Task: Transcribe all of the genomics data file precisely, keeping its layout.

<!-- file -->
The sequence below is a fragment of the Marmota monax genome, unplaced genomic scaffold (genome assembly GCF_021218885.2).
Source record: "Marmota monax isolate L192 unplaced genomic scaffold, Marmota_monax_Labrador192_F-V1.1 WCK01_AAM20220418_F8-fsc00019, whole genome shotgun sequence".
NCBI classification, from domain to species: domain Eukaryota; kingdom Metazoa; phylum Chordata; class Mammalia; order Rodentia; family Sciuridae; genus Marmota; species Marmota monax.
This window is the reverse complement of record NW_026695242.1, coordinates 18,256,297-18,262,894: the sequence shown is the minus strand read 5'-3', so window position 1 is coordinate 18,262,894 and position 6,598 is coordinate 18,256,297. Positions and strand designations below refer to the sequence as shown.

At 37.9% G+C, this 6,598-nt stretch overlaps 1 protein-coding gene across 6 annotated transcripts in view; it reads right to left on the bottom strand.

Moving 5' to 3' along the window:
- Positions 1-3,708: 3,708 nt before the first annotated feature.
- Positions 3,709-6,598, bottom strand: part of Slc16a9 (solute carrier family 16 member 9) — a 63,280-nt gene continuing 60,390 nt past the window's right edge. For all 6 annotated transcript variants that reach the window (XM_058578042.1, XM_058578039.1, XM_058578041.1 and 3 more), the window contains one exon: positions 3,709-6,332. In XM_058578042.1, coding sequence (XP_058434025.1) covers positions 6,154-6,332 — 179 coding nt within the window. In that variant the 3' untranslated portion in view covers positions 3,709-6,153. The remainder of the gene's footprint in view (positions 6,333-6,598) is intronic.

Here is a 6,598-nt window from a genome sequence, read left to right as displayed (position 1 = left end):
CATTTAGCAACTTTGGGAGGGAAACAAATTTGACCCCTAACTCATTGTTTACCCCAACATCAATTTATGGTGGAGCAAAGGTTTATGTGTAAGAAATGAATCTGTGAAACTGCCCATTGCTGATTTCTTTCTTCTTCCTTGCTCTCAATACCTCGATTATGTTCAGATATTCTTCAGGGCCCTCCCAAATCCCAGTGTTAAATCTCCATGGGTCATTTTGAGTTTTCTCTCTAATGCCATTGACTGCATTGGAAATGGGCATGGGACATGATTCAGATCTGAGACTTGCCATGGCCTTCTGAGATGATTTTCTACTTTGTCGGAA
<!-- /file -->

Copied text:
The sequence below is a fragment of the Marmota monax genome, unplaced genomic scaffold (genome assembly GCF_021218885.2).
Source record: "Marmota monax isolate L192 unplaced genomic scaffold, Marmota_monax_Labrador192_F-V1.1 WCK01_AAM20220418_F8-fsc00019, whole genome shotgun sequence".
NCBI classification, from domain to species: domain Eukaryota; kingdom Metazoa; phylum Chordata; class Mammalia; order Rodentia; family Sciuridae; genus Marmota; species Marmota monax.
This window is the reverse complement of record NW_026695242.1, coordinates 18,256,297-18,262,894: the sequence shown is the minus strand read 5'-3', so window position 1 is coordinate 18,262,894 and position 6,598 is coordinate 18,256,297. Positions and strand designations below refer to the sequence as shown.

At 37.9% G+C, this 6,598-nt stretch overlaps 1 protein-coding gene across 6 annotated transcripts in view; it reads right to left on the bottom strand.

Moving 5' to 3' along the window:
- Positions 1-3,708: 3,708 nt before the first annotated feature.
- Positions 3,709-6,598, bottom strand: part of Slc16a9 (solute carrier family 16 member 9) — a 63,280-nt gene continuing 60,390 nt past the window's right edge. For all 6 annotated transcript variants that reach the window (XM_058578042.1, XM_058578039.1, XM_058578041.1 and 3 more), the window contains one exon: positions 3,709-6,332. In XM_058578042.1, coding sequence (XP_058434025.1) covers positions 6,154-6,332 — 179 coding nt within the window. In that variant the 3' untranslated portion in view covers positions 3,709-6,153. The remainder of the gene's footprint in view (positions 6,333-6,598) is intronic.

Here is a 6,598-nt window from a genome sequence, read left to right as displayed (position 1 = left end):
CATTTAGCAACTTTGGGAGGGAAACAAATTTGACCCCTAACTCATTGTTTACCCCAACATCAATTTATGGTGGAGCAAAGGTTTATGTGTAAGAAATGAATCTGTGAAACTGCCCATTGCTGATTTCTTTCTTCTTCCTTGCTCTCAATACCTCGATTATGTTCAGATATTCTTCAGGGCCCTCCCAAATCCCAGTGTTAAATCTCCATGGGTCATTTTGAGTTTTCTCTCTAATGCCATTGACTGCATTGGAAATGGGCATGGGACATGATTCAGATCTGAGACTTGCCATGGCCTTCTGAGATGATTTTCTACTTTGTCGGAA